Maximum seasonal thaw depth (cm) of land cover classes, with solid line denoting mean and box denoted the 25th and 75th quartile, and colors corresponding to the mapped supervised classification

2013-07-16T00:00:00Z (GMT) by E F Belshe E A G Schuur G Grosse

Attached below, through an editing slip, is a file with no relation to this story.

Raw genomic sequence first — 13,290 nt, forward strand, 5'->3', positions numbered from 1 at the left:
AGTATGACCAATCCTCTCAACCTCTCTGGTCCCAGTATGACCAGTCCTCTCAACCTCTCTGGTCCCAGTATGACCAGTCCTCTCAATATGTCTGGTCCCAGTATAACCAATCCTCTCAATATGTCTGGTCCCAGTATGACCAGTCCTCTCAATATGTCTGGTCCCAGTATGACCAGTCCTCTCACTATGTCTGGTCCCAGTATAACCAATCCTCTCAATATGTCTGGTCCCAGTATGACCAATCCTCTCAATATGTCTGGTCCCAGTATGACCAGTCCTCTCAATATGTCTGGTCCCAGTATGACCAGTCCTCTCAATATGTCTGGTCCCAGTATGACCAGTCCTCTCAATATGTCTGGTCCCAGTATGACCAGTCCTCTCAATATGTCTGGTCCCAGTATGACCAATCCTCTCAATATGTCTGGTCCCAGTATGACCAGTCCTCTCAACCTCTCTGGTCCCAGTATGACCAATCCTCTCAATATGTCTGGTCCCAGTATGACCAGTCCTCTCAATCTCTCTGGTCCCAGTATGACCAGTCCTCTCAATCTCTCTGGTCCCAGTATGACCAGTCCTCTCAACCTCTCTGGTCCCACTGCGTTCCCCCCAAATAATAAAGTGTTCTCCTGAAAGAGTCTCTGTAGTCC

<p><strong>Figure 4.</strong> Maximum seasonal thaw depth (cm) of land cover classes, with solid line denoting mean and box denoted the 25th and 75th quartile, and colors corresponding to the mapped supervised classification. Letters denote differences among classes at a statistical significance at <em>P</em> ≤ 0.05.</p> <p><strong>Abstract</strong></p> <p>Climate-induced changes to permafrost are altering high latitude landscapes in ways that could increase the vulnerability of the vast soil carbon pools of the region. Permafrost thaw is temporally dynamic and spatially heterogeneous because, in addition to the thickening of the active layer, localized thermokarst features form when ice-rich permafrost thaws and the ground subsides. Thermokarst produces a diversity of landforms and alters the physical environment in dynamic ways. To estimate potential changes to the carbon cycle it is imperative to quantify the size and distribution of thermokarst landforms. By performing a supervised classification on a high resolution IKONOS image, we detected and mapped small, irregular thermokarst features occurring within an upland watershed in discontinuous permafrost of Interior Alaska. We found that 12% of the Eight Mile Lake (EML) watershed has undergone thermokarst, predominantly in valleys where tussock tundra resides. About 35% of the 3.7 km<sup>2</sup> tussock tundra class has likely transitioned to thermokarst. These landscape level changes created by permafrost thaw at EML have important implications for ecosystem carbon cycling because thermokarst features are forming in carbon-rich areas and are altering the hydrology in ways that increase seasonal thawing of the soil.</p>